It took d’Amboise a decade to finish I Was a Dancer because of his many commitments. But he claims it was easy to write. Much of the book was adopted from detailed diaries he kept at the time. He weaves in juicy tidbits—examples of Balanchine’s petty side and Lincoln Kirstein’s brazenness (in a crude explanation of his incentive for funding the company, he told d’Amboise: “You’re a dancer today, Buster, because I wanted to fuck Lew Christensen”). But the narrative is refreshingly free of spite. Like d’Amboise himself, it’s driven by an unflagging optimism. “It may disappoint readers at the end, when there’s no death,” he joked.
One death in particular is missing—that of his wife, Carrie, with whom he fathered four children. She passed away in their Manhattan home in 2009 of primary lateral sclerosis.
“That’s a whole other book,” d’Amboise said, and asked me to stop taking notes.
At the end of his autobiography, d’Amboise admits he rarely goes to the ballet anymore. Watching dancers from the audience, he longs to join them onstage. His fingers fidget, involuntarily responding to a phantom female partner. Age has taken a toll on his work with NDI as well. With bad feet and two knee replacements, he requires teaching artists to set his choreography. But his body still yearns to move. While rehearsing a piece for the Event of the Year, he shuffled to the center of the studio to demonstrate an arm movement: “Do like this—my shoulder’s torn—but you see the little circle it makes.”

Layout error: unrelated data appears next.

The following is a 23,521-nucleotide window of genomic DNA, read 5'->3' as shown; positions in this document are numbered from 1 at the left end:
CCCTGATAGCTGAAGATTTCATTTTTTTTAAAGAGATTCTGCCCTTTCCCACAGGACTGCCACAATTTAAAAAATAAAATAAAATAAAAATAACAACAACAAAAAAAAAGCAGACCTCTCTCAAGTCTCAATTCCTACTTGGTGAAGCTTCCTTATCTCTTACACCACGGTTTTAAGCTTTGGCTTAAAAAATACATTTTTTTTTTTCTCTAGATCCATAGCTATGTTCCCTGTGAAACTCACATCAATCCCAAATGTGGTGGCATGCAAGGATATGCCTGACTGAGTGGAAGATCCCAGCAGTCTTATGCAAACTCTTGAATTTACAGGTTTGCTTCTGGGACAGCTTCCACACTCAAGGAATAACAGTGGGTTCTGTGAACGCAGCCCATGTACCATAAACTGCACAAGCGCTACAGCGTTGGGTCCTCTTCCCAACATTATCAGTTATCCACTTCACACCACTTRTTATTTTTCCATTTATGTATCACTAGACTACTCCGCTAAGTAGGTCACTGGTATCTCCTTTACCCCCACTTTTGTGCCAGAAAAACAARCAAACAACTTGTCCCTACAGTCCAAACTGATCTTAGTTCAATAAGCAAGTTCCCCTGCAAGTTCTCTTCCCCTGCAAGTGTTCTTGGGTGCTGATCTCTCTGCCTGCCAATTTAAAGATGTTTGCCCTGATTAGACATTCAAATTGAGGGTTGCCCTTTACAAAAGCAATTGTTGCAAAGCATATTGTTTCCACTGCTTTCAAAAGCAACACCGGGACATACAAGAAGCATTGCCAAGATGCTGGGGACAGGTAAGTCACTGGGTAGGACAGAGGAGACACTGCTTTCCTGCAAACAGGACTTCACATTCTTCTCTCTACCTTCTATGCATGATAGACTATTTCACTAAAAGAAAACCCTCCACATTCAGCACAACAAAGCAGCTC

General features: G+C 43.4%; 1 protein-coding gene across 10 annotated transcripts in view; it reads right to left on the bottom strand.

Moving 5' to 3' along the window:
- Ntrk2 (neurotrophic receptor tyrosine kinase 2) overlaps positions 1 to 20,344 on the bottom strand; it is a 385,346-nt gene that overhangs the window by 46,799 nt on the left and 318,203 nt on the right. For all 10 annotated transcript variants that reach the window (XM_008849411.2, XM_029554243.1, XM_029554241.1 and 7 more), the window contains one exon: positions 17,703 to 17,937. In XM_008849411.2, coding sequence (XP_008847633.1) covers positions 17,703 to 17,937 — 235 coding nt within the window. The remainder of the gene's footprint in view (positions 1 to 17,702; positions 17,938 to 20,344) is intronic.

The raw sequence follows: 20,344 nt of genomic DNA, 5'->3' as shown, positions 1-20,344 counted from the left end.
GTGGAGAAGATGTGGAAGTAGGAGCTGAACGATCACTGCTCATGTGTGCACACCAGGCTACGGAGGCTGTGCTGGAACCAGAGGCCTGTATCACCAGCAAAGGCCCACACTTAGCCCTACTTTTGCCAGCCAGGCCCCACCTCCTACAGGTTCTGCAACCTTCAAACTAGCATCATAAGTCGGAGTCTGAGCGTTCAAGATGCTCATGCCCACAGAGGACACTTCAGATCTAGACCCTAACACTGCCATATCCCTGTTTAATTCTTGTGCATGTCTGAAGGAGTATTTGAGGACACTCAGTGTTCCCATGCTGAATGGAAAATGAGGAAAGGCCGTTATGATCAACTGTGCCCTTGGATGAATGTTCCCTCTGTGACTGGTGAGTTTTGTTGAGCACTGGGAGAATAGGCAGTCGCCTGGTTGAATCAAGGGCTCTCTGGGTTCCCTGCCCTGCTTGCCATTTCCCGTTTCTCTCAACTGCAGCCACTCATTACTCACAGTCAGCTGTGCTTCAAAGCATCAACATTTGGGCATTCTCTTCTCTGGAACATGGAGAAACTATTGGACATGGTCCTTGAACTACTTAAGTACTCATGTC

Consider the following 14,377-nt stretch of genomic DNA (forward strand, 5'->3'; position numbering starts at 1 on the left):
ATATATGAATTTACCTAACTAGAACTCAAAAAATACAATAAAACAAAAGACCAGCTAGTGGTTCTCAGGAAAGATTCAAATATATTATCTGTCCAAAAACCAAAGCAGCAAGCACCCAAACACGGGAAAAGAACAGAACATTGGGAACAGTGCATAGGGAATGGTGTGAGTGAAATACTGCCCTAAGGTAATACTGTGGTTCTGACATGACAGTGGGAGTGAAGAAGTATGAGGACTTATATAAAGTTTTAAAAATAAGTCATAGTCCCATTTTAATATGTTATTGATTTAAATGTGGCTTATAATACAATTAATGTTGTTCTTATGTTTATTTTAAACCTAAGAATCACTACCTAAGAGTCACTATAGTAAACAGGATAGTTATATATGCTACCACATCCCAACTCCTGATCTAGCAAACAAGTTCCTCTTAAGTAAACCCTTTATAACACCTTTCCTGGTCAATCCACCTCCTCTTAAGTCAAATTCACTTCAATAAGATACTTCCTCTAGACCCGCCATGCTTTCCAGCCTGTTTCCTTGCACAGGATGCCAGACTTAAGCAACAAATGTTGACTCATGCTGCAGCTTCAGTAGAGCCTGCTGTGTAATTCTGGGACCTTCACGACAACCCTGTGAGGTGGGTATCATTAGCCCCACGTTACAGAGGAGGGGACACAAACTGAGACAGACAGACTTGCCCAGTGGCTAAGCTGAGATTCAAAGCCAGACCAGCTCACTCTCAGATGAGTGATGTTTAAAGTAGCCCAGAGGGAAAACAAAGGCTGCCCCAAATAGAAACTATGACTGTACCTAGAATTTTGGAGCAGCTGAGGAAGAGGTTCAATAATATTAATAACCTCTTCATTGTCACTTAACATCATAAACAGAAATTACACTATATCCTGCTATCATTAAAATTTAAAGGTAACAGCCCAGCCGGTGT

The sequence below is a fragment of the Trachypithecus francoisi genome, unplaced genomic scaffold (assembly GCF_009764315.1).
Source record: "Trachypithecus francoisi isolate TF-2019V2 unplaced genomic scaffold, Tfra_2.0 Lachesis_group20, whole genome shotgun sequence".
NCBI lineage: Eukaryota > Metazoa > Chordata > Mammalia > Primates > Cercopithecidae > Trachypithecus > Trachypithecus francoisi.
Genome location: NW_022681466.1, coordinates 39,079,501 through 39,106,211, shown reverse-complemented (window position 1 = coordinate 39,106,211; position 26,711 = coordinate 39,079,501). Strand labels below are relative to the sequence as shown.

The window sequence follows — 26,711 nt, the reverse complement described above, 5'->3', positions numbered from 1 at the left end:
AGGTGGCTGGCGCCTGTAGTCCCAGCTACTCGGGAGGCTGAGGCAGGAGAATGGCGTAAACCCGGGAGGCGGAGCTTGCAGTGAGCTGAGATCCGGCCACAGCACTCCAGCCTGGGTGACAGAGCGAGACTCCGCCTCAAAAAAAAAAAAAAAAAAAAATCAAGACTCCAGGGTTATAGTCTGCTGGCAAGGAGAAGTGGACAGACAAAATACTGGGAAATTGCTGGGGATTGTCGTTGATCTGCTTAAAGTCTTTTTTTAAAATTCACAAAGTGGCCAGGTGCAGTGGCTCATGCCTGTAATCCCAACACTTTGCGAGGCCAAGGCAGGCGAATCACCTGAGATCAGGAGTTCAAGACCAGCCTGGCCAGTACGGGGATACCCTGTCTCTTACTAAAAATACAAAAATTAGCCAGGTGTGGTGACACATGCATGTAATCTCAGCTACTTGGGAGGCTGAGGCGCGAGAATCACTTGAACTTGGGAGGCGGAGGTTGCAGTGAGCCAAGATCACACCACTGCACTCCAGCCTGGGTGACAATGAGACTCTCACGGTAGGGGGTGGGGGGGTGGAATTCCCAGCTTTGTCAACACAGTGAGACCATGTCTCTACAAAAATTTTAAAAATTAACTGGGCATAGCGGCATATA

His latest work is a reimagining of Balanchine’s “Apollo” with a 12-year-old female lead. In one practice session, four young men hoisted her horizontally above their heads and started running around the room. They bent and dipped her face-first toward the floor and then swooped her up again, tracing waves in the air with her tiny, taut body.
“Travel! Come on,” d’Amboise shouted. “You’re carrying the icon!”
A week later, the piece looked more polished. The lead dancer, wearing a T-shirt that read, “Go ♥ Your Own City,” exuded confidence. But some students struggled with the Stravinsky score. “You lost the counts. Are you counting? No,” d’Amboise snapped during a run-through. Then he relented. “Well done, all of you. But you’re late.”
Physically he may be slowing down, but d’Amboise’s creative impulse remains robust. As a future project, he plans to adapt some of his NDI scripts and stories into a children’s book. But first he wants to return to a novel he started four decades ago. He calls it a “fictional thriller based on truth,” set at City Ballet during the making of Balanchine’s “Jewels.” He hopes to publish it next spring, to capitalize on the success of Black Swan.
Writer, teacher, choreographer, fundraiser—d’Amboise’s success spans many fields. So at one of our meetings, I asked the author of I Was a Dancer, what if he wasn’t?
“I would have been a gangster,” he answered matter-of-factly. “I wanted to be a doctor, or a priest, but I probably would have made a good criminal.”
After a pause he added, “I wanted to fly.”
I Was a Dancer, by Jacques d’Amboise, was released in March. Image courtesy of Knopf.
ELAINE STUART is a Brooklyn-based freelance writer and graduate student at NYU's Arthur L. Carter Journalism Institute, where she is working on a book about dance.